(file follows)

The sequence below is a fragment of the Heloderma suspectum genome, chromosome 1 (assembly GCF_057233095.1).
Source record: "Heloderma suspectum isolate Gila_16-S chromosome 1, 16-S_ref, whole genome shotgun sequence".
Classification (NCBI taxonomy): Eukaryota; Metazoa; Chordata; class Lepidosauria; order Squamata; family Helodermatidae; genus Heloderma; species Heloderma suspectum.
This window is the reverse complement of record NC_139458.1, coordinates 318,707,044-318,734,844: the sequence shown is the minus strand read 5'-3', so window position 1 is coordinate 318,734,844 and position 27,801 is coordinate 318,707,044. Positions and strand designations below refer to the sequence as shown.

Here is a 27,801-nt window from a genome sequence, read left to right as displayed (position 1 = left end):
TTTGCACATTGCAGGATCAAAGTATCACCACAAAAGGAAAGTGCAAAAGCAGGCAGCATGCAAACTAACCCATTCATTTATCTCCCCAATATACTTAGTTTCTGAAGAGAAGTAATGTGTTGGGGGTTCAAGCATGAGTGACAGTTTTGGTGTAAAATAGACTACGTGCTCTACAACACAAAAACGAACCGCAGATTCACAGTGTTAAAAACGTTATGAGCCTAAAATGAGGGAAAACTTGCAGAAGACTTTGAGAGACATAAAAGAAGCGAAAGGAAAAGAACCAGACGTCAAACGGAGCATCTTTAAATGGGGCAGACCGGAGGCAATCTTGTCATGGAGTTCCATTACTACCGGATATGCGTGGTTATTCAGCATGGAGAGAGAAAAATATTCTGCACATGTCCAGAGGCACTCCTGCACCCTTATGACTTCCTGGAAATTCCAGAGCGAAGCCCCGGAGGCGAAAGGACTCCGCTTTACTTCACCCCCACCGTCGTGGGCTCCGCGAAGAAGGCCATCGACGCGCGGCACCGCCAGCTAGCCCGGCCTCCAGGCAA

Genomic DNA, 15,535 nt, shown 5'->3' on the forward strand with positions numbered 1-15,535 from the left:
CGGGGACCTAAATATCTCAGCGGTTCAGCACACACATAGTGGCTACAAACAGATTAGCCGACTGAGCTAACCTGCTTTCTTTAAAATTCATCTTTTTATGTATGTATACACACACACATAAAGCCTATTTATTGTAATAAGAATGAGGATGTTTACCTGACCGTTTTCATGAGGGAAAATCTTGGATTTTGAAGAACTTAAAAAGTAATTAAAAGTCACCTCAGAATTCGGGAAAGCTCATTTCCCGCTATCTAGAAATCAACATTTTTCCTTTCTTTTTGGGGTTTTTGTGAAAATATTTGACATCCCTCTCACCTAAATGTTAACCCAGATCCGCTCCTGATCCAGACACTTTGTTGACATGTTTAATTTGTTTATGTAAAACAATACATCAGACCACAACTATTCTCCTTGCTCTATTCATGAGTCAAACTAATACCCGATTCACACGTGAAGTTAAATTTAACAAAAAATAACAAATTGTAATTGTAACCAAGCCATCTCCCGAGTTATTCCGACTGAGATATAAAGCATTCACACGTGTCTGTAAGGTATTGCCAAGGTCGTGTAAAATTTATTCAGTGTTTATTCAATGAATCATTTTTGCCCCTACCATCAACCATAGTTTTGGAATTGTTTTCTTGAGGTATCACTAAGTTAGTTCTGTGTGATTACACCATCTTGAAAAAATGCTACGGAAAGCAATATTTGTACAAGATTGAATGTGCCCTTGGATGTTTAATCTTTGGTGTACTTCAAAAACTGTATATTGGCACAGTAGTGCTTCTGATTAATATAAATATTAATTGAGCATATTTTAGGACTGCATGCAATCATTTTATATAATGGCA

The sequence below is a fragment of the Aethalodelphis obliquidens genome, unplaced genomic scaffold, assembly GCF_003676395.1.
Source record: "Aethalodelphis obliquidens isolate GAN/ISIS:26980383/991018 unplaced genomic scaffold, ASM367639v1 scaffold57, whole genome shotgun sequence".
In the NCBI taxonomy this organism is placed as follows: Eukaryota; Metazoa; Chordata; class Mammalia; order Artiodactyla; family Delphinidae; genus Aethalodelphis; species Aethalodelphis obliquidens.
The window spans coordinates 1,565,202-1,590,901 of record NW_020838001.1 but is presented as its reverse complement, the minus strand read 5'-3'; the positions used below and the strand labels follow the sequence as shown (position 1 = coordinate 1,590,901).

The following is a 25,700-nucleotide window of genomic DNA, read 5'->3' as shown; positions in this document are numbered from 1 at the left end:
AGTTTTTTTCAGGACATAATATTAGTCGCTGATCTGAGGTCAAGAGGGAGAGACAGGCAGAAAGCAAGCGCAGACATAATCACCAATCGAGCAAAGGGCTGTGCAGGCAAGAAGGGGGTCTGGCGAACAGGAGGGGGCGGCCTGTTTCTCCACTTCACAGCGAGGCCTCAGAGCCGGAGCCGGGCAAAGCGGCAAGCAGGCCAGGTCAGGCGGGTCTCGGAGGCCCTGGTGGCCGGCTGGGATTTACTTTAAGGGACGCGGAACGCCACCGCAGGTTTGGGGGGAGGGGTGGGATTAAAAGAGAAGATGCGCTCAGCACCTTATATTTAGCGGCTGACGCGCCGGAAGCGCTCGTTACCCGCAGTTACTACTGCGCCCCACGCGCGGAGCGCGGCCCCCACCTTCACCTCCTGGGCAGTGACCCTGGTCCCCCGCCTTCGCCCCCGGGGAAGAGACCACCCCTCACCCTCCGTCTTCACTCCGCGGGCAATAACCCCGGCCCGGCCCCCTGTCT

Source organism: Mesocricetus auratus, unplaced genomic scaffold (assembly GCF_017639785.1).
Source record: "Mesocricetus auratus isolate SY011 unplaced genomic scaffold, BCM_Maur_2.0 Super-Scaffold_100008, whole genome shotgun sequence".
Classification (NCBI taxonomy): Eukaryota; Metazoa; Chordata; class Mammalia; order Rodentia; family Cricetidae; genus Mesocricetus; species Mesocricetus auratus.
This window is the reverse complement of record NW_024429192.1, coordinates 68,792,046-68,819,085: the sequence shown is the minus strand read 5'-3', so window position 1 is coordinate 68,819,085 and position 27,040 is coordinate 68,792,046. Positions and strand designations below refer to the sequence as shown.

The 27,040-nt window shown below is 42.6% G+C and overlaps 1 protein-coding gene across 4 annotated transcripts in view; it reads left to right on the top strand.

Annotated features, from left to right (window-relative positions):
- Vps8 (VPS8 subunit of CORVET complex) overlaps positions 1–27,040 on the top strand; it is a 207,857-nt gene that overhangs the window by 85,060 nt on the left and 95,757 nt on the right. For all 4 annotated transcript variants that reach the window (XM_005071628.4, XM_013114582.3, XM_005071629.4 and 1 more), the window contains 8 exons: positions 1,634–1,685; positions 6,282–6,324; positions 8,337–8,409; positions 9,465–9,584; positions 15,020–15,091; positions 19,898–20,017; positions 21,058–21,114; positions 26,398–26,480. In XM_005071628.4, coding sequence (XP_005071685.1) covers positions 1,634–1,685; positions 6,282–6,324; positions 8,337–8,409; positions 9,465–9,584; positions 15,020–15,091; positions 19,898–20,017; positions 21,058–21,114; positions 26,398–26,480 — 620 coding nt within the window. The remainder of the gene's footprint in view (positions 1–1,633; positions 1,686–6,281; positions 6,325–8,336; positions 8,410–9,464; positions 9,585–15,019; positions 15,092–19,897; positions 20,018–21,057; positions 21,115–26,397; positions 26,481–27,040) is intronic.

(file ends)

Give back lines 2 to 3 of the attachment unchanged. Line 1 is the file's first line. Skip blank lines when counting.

Source record: "Heloderma suspectum isolate Gila_16-S chromosome 1, 16-S_ref, whole genome shotgun sequence".
Classification (NCBI taxonomy): Eukaryota; Metazoa; Chordata; class Lepidosauria; order Squamata; family Helodermatidae; genus Heloderma; species Heloderma suspectum.